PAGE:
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Experiment to innovate:
Exploring non-linear creativity

By Dan Sillifant | Creative Director

I recently found myself rummaging through the garage and stumbled across my old creative work from my university days – the usual sketchbooks, cut-and-stick design layouts, and my ambitious dreams of becoming the next David Carson. What really stood out however, was the focus on experimentation that featured so heavily throughout all those pages.

Back then, the goal wasn’t to craft a masterpiece; it was to master the art of experimentation. It was about breaking free from the norm, trying out ideas that were different, and looking at concepts from various perspectives. The freedom to experiment became a catalyst for creativity, an essential aspect of my creative process.

Experimentation involved trying out unconventional methods and recording the outcomes – what worked, what didn't, and why. It was a journey through uncharted waters, where failures were not setbacks but stepping stones to progress. Killing bad ideas, though not easy, emerged as a vital component of the creative process. Discarding concepts that failed to resonate allowed room for evolution, refinement, and the birth of more innovative ideas.

I’m a strong believer that we need to continue challenging ourselves, and the learnings I’ve had over my career have really shaped some ways of thinking for me creatively. Looking to be more experiential in your own approach to creativity? Here are some of my top things to consider:

  • Be open: Experimentation encourages a shift in mindset – one that needs to be open to exploring unconventional ideas. In the world of B2B, where being safe often wins, trying the unconventional might just be the thing that breaks through a sea of same-same.

  • Break your routine: Don’t be afraid of breaking out of habitual thinking patterns. Experimentation is all about fostering creativity by challenging the status quo.

  • Embrace technology: AI tools are still learning, but working alongside humans it can provide new perspectives, help bring unique ideas to life, and streamline the iteration process, enhancing overall creativity and innovation.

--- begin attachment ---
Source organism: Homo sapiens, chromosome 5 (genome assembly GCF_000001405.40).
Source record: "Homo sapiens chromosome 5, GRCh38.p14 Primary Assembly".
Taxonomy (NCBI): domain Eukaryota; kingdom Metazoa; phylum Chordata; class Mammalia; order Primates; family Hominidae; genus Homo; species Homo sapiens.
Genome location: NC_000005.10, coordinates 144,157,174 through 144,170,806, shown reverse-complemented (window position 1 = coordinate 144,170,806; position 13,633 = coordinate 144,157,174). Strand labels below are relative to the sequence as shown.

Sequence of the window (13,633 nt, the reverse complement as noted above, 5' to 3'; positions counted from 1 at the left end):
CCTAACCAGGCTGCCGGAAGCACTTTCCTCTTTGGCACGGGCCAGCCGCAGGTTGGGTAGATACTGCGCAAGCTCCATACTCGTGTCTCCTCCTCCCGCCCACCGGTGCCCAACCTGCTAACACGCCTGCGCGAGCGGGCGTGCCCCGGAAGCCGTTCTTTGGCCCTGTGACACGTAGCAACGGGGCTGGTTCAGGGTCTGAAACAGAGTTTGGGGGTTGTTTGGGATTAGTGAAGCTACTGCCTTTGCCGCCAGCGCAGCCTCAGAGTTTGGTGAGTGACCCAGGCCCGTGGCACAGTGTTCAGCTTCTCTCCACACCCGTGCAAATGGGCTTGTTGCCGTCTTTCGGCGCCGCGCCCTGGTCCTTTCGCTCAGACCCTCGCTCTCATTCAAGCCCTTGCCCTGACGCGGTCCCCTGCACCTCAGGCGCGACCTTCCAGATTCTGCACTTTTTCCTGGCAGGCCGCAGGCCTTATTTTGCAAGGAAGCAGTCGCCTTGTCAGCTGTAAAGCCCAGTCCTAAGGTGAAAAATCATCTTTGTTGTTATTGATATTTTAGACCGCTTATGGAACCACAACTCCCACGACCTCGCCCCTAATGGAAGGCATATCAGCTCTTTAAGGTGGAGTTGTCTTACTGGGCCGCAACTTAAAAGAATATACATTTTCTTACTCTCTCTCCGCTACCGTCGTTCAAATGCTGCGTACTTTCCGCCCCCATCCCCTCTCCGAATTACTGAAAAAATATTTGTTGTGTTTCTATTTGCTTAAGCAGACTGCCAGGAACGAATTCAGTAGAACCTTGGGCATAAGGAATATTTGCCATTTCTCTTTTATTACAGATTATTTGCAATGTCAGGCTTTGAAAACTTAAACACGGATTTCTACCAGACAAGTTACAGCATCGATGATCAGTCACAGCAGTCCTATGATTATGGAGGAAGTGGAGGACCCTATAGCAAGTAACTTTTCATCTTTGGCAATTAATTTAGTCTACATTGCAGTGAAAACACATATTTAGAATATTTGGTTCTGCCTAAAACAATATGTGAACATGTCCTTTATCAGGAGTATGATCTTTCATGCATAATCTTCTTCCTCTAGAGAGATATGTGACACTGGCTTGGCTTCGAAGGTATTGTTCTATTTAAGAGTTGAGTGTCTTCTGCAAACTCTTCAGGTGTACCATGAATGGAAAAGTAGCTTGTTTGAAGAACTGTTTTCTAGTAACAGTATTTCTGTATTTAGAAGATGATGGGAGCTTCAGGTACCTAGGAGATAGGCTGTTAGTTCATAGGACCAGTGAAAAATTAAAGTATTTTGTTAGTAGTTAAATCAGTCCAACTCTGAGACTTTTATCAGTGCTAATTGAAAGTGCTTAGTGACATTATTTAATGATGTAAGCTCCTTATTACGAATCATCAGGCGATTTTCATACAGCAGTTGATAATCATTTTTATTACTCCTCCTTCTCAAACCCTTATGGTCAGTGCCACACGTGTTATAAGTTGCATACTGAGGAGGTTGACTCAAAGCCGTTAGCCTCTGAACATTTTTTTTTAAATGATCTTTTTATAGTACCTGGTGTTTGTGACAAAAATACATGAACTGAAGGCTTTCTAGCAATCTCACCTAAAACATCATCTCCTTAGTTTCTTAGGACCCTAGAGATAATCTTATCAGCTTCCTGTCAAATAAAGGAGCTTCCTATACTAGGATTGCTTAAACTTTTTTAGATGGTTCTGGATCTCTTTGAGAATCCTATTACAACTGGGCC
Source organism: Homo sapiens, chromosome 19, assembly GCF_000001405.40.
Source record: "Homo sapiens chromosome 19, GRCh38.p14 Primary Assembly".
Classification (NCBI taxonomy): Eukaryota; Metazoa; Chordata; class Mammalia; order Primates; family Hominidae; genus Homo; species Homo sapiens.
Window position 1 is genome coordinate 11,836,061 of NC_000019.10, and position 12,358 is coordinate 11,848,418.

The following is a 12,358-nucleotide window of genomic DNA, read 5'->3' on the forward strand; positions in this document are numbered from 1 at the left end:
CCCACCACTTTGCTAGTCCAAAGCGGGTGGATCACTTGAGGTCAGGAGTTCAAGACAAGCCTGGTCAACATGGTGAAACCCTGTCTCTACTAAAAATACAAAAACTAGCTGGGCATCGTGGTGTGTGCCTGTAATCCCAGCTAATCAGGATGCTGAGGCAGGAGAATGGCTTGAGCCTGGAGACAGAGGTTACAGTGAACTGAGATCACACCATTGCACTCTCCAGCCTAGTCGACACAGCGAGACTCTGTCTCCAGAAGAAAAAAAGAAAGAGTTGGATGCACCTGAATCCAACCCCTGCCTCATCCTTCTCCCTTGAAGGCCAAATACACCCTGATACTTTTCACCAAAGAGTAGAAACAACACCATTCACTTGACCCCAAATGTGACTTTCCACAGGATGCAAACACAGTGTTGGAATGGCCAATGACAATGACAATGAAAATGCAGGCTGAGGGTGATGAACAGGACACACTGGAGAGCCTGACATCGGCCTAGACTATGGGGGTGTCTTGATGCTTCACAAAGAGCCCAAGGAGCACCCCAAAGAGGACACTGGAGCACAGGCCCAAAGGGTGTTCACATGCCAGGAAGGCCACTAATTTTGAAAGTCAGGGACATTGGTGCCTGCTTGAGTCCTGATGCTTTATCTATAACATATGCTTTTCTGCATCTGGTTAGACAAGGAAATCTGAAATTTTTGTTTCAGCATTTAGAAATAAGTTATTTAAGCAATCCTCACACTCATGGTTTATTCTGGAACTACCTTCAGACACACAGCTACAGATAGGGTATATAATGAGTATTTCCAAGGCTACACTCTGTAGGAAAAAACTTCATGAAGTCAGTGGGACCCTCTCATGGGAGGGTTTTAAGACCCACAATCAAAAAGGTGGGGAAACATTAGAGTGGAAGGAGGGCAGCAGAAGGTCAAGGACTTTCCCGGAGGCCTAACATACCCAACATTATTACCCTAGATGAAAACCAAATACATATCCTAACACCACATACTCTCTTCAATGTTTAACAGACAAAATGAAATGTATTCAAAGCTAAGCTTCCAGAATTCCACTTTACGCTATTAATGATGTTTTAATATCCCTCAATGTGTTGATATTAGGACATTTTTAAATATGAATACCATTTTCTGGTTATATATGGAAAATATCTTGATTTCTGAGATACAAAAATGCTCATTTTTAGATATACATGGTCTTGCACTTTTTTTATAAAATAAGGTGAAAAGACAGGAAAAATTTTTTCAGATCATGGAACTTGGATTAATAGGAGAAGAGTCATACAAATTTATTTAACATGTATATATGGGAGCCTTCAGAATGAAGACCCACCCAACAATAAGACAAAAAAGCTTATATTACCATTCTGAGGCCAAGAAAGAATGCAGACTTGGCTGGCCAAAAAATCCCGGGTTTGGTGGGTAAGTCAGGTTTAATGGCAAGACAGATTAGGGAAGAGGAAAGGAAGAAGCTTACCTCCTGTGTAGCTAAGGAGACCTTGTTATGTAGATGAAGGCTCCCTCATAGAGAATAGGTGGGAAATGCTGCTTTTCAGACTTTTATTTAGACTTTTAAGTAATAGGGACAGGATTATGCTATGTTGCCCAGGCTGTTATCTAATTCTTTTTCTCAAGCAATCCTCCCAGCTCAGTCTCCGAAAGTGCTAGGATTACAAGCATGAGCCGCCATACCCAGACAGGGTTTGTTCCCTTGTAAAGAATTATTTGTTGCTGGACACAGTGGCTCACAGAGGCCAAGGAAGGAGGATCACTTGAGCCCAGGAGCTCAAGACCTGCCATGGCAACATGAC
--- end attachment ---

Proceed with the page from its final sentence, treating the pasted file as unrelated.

• Encourage collaboration: Sharing experimental results and collaborating on experiments can lead to collective creativity and the fusion of diverse perspectives.

  • Fail often: Not all experiments will be successful. Failure is a valuable part of the process, offering insights and guiding future creative decisions.

  • But have fun: Approach experimentation with a playful attitude. Not only will it reduce the fear of failure but also helps you to explore "what if" scenarios, driving continuous innovation and creativity.

The creative reality

As the pace of life quickens and the demands of budgets and deadlines intensify, it's easy to forget the crucial role experimentation plays in the creative process. The pressure to deliver results swiftly often overshadows the significance of taking risks and trying something different.

Yet, it is in the discarded ideas, the ones that didn't quite cut it, that the seeds of groundbreaking concepts lie. Those seemingly failed attempts serve as the groundwork for more refined, more resonant ideas. The process of experimentation is not a linear one but a cyclical journey that encourages revisiting, reimagining, and refinement.

It's about understanding how to take the lessons learned from those early days and bring them into our everyday creative projects. Taking any opportunity to push ideas beyond their initial boundaries and having the courage to explore something different.


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